6. Contamination of groundwater:

Pesticides can seep into groundwater and contaminate water supplies. That can pose a significant health risk to humans and animals that depend on these water sources.

7. Toxicity to non-target organisms:

Pesticides kill pests. But they can also harm non-target organisms such as bees, butterflies, birds, and small mammals. They can have a ripple effect on the entire ecosystem.

8. Soil degradation:

The chemicals can harm beneficial microorganisms in the soil, leading to soil degradation and reduced soil fertility. This can result in lower crop yields and the need for even more pesticides to maintain productivity.

9. Chemical resistance:

Pests can develop resistance to pesticides over time, making them less effective in controlling pest populations. They can lead to the need for even more potent pesticides, which can harm human and environmental health.

10. Human error:

Improper handling and application of these potent chemicals can lead to accidents, spills, and other incidents that can harm people and the environment. It can also lead to the contamination of food and water supplies.

11. Regulatory loopholes:

Some pesticides may be approved for use even though they have never been tested for their effects on humanity and the environment. That can lead to the widespread use of potentially dangerous chemicals that could have unforeseen consequences.

While pesticides can be beneficial in the short term for crop protection, their long-term effects can pose significant dangers to human health and the environment. It is essential to use pesticides judiciously and explore alternative methods of pest control that minimize their risks.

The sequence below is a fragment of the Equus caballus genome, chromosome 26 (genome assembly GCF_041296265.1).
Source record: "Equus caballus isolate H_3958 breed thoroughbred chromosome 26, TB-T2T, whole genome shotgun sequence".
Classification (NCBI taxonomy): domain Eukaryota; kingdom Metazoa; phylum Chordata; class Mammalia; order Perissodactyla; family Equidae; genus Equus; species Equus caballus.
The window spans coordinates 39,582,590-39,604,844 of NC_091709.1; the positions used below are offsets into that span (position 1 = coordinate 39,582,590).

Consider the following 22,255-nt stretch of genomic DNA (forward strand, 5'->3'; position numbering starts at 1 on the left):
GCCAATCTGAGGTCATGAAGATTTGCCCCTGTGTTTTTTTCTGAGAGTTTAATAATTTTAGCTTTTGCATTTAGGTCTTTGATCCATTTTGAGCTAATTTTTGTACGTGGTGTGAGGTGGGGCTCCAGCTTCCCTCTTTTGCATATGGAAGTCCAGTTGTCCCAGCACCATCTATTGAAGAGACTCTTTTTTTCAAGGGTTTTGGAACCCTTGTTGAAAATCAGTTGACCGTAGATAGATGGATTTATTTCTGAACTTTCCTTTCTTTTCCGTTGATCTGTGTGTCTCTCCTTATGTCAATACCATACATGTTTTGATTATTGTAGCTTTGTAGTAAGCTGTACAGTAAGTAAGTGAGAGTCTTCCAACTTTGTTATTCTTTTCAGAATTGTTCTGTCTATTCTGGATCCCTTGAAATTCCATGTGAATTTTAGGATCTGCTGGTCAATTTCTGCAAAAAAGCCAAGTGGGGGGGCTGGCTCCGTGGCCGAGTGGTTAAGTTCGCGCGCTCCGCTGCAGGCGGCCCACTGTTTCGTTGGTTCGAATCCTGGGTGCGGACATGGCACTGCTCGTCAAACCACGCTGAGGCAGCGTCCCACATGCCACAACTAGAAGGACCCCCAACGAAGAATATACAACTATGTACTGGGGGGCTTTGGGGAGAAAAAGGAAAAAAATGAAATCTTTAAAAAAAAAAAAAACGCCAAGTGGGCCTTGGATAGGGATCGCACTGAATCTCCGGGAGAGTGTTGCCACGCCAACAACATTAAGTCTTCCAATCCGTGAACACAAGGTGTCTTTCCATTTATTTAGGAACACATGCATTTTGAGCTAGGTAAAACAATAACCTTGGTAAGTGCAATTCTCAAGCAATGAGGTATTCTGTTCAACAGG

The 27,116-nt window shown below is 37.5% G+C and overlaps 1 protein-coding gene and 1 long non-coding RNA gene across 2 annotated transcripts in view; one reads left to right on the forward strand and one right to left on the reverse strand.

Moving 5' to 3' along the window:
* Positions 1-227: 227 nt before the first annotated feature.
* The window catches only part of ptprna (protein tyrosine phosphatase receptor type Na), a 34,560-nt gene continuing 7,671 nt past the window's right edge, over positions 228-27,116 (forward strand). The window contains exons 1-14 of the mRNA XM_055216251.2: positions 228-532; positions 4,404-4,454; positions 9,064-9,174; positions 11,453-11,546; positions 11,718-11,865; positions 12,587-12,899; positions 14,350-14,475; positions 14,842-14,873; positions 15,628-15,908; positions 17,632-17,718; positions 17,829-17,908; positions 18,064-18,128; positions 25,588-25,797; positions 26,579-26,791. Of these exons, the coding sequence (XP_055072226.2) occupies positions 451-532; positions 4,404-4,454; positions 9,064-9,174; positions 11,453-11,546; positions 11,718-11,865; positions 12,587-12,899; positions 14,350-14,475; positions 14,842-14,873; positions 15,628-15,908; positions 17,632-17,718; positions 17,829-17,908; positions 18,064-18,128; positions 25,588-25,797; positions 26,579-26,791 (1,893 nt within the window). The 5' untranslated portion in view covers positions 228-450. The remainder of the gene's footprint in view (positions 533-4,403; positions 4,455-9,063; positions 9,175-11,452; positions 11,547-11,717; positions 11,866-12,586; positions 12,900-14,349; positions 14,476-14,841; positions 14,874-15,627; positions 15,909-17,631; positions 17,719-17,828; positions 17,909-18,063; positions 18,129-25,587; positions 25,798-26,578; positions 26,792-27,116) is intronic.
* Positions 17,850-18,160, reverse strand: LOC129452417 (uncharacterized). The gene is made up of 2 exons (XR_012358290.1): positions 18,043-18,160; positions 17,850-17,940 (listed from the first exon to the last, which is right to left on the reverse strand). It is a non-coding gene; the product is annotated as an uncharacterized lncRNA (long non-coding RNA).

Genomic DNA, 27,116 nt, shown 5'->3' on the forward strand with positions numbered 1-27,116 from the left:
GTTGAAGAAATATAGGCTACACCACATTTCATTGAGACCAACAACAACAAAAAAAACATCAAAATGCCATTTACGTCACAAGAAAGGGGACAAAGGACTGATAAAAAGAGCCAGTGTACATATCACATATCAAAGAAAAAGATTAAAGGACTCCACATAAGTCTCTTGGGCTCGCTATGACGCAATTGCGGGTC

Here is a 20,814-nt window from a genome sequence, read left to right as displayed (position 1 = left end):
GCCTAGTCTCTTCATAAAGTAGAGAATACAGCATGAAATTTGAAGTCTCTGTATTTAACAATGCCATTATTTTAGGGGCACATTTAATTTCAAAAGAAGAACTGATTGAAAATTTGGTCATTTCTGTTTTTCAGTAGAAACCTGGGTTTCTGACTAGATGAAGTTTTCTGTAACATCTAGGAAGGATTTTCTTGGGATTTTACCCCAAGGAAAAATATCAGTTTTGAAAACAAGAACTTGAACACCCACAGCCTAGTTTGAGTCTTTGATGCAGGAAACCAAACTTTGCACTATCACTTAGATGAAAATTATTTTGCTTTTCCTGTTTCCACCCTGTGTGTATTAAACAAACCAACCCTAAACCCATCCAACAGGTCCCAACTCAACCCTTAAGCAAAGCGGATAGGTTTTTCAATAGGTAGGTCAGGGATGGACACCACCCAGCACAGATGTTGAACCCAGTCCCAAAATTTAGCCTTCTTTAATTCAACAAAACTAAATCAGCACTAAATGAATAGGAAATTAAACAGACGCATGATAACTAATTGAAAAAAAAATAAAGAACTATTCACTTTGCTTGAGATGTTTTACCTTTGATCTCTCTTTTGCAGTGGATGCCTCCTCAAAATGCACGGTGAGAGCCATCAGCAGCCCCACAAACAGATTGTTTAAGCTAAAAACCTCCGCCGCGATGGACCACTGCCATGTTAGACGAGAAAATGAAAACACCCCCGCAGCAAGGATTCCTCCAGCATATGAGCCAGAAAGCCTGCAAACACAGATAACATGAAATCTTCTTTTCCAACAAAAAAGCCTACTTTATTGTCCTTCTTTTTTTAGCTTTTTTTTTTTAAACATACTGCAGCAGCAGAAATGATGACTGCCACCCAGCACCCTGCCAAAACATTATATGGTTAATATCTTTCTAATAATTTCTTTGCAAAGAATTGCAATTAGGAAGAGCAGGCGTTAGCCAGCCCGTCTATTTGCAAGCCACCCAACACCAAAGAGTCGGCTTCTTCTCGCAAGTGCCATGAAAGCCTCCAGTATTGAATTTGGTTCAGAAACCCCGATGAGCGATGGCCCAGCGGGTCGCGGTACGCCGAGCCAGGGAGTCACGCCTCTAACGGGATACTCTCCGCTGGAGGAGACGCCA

Here’s how to get pesticides off your fruit:

“While various baking powders were sold in the first half of the 19th century, the modern variants in use today were discovered by Alfred Bird in 1843. August Oetker, a German pharmacist, made baking powder very popular when he began selling his mixture to housewives.” ~ Wikipedia

The Study

A group of scientists from the Department of Food Science and the Department of Veterinary and Animal Sciences at the University of Massachusetts-Amherst wanted to see how helpful various washing agents were in removing pesticides. To find this out, the research team chose perhaps the most commonly-eaten fruit – an apple.

To test the washing agents efficiency, scientists used state-of-the-art mapping and spectrometry imaging to measure pesticide levels before and after cleaning. The three cleaning methods used were Clorox bleach, plain tap water, and baking soda.